Saturday, May 31, 2008

Mock Printz: Night Road by A.M. Jenkins

Title: Night Road
Author: A.M. Jenkins
Publisher: HarperCollins
ISBN: 978006054605
YALSA Best Books Nomination 2009

Cole isn’t a vampire. He and others just like him prefer the term “heme”, short for hemovore. At the start of Night Road, Cole is summoned to The Building, the New York headquarters of The Colony (organized heme community). A building with covered windows, company and conversation not to mention a willing supply of omnis (that would be us humans) offering veins, arteries and anything else the hemes desire. Reluctant to be there but unable to shrug off his friend Johnny’s request, Cole reunites with faces of old. When a new heme, an “accident” named Gordon, takes a bit too much from an omni, Cole learns the reason of his visit. Johnny, who runs the building (possibly the Colony) needs his help. Gordon must learn the heme basics, separate lore from reality and realize the responsibilies and limitations. A painful lesson Cole thought he’d learned himself a long long time ago. One tied to what’s housed in the Building’s fifth floor and the reason why Cole prefers life on the lonely road to the lazy, spoiled, slightly crowded atmosphere of the Building. Cole and his friend, the ever optimistic and kind, Sandor (responsible for turning Gordon) will take the young newbie on the road. The idea being Gordon will have the benefit of Sandor’s warm heart and Cole’s cool head. A string of motels, bars, battles of will, heme lessons on feeding techniques, avoiding sunlight, strays, immortality and personal experiences make this road trip a little flip-side Supernatural (Dean & Sam) and a little Kerouac (Dean and Sal). Cole might have started out as the teacher but by book’s end he learns just as much from his student as Gordon learns from him.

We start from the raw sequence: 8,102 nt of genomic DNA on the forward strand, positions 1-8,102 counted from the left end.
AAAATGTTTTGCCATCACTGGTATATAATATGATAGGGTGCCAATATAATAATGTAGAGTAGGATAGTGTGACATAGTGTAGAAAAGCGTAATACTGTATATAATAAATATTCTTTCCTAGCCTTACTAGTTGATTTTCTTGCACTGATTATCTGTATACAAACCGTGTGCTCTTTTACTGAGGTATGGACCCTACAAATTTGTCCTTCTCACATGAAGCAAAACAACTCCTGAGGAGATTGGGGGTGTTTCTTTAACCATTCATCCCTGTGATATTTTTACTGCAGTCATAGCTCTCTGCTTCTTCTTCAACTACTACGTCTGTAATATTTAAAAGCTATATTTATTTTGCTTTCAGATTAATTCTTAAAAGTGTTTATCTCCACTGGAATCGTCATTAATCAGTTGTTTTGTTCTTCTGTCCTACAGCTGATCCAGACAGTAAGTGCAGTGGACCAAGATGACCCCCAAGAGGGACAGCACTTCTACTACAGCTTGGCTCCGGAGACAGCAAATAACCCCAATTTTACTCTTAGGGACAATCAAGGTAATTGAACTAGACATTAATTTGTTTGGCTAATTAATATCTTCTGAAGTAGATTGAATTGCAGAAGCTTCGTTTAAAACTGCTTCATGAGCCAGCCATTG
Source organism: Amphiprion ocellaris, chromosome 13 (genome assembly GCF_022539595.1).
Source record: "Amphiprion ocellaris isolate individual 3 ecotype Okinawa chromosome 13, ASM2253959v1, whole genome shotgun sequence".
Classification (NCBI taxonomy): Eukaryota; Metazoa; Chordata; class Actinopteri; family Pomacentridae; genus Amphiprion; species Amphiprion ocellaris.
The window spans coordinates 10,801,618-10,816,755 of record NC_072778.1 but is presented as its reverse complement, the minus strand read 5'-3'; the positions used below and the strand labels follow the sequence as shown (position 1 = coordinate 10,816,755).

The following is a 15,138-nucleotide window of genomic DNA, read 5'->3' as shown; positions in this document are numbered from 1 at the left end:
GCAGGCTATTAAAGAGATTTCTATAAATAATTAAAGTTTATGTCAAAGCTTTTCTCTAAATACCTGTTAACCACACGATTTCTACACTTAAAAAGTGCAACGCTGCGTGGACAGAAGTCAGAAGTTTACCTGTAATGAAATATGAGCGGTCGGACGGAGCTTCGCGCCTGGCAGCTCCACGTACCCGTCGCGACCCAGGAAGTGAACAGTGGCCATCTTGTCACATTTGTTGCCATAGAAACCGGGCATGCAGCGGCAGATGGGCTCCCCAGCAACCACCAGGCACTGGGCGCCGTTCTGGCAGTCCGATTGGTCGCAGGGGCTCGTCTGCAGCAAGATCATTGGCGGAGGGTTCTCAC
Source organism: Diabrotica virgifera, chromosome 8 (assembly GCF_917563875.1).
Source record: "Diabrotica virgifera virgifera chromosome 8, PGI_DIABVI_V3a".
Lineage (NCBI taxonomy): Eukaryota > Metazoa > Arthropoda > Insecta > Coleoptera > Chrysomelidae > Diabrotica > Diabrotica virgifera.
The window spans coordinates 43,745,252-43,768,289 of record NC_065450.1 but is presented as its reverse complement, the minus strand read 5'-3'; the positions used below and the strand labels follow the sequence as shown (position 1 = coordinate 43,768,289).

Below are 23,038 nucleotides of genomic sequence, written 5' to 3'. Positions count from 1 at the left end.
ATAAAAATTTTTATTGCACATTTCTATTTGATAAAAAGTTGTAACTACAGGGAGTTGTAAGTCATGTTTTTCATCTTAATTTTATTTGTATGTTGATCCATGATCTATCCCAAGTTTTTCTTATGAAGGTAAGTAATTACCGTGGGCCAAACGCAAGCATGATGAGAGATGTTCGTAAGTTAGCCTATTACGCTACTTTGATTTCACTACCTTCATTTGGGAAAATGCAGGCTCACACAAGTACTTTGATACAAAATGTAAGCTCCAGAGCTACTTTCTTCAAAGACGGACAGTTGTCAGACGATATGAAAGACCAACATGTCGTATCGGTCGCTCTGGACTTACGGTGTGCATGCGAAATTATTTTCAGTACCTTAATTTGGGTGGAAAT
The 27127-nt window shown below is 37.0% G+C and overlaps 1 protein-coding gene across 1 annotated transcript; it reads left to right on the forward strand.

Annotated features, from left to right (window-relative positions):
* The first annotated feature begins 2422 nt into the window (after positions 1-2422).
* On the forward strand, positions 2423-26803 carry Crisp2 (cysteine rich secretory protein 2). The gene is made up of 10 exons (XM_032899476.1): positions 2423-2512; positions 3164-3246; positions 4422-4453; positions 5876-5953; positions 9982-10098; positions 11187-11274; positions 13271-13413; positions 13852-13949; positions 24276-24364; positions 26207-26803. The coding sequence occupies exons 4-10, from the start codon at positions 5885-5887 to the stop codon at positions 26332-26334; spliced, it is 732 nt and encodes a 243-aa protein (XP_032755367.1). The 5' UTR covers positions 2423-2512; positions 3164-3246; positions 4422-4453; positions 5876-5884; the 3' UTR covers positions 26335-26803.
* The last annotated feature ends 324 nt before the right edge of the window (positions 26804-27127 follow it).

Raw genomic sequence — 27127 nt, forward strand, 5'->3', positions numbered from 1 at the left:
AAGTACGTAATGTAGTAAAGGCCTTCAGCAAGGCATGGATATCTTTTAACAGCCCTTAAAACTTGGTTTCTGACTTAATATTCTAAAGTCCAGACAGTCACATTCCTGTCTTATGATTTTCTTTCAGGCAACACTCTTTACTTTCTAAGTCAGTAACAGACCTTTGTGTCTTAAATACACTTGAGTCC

Admittedly, I’m a big vampire-novel fan girl. That said, I can be particular about the genre. This book passed muster. The noir-ish tone. The clear pictured settings of the seedy motels. All of that worked for me. What heme lore Jenkins’ imparts also gels nicely. But the strongest element is characterization; especially Cole and Gordon, be it as individuals or when they interact on the road. Gordon moves from petulant frat boy and spoiled heme to a more responsible, controlled one. Cole, who’s closed himself off from nearly everyone, reluctantly allows a new connection, loses some of his own footing for the first time in a while. Teaching Gordon is a sort of positive penance for Cole for a past mistake and Cole is able to work through issues he’s been harboring for over a century. Gordon is overtly vulnerable. Cole just hides it better.
The pace of Jenkins’ revelations is teasing and bubbles to the surface in a way that gives readers hints but taunts Cole like submerged memories.
All in all Jenkins doesn’t disappoint and people who appreciate her other supernatural tales (Repossessed and Beating Heart) will enjoy her very human hemes. I’m hoping for more from this traveling trio.

No comments: